crippled-for-life kind of baby you see once in a
lifetime. I watched that baby struggle and watched and didn't do a damn
to save it and apologized to the family afterwards,
explaining it was a stillborn, lying to them. That was the one time I
played God and it aggravated me, I can tell you. I
went home that night and yelled at my wife, kicked the dog, and drank
much - brooded for weeks and never talked about it.
It can eat at you. There had never been a second time until Kitty.
I grabbed one of the kitchen chairs and a dish
towel and went back into the bedroom. In a few minutes I was on the
had the dispatcher get hold of the Chief. Shortly
he was at the other end of the line, sleepy, gruff, trying to be
"Chief," I said, "I'm at Earl Staples' house. He's
finally done himself in. He got drunk and shot himself with his deer
. . . yeah, I'm at the house now . . . well, it
looks to me like he rested the gun on a chair next to the bed, and then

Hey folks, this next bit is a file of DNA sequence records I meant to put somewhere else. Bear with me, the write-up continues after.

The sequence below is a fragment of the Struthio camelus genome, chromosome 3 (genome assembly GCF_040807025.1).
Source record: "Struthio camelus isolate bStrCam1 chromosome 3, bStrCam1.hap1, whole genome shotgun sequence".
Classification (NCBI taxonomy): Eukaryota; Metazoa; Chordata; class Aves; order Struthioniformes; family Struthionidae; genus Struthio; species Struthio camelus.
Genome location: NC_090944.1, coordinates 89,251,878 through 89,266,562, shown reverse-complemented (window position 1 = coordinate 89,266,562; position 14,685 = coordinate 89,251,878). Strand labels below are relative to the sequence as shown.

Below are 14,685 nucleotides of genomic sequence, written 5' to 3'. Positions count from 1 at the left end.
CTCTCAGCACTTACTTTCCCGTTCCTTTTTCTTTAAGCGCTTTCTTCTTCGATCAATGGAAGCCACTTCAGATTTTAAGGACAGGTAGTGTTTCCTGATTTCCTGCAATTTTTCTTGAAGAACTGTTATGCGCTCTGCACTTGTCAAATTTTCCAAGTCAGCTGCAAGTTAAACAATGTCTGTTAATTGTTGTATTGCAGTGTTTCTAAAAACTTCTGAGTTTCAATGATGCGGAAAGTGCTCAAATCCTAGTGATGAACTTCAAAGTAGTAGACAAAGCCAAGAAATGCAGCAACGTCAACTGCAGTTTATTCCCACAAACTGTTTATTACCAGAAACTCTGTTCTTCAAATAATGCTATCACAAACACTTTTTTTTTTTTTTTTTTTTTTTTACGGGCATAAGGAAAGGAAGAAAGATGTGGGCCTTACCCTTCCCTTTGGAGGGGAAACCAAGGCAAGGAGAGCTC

himself down and shot himself in the temple. Clear
suicide in my book. I'll be signing it out that way. . . . Yeah, she's
here with me. I'll drive her over to her sister's.
I'd sure appreciate it if you'd send one of your men over here to clean
things up. . . . Thanks Chief."
I put the phone down and turned back to Kitty. She was staring at the floor. She hadn't moved. I sighed, slapped my thighs,
and got up to go.
"Where's your coat, Kitty? I'll drive you over to Kate's, and in the morning," I said, nodding to her left arm, "you come
over to the office so I can set that fracture for you one last time."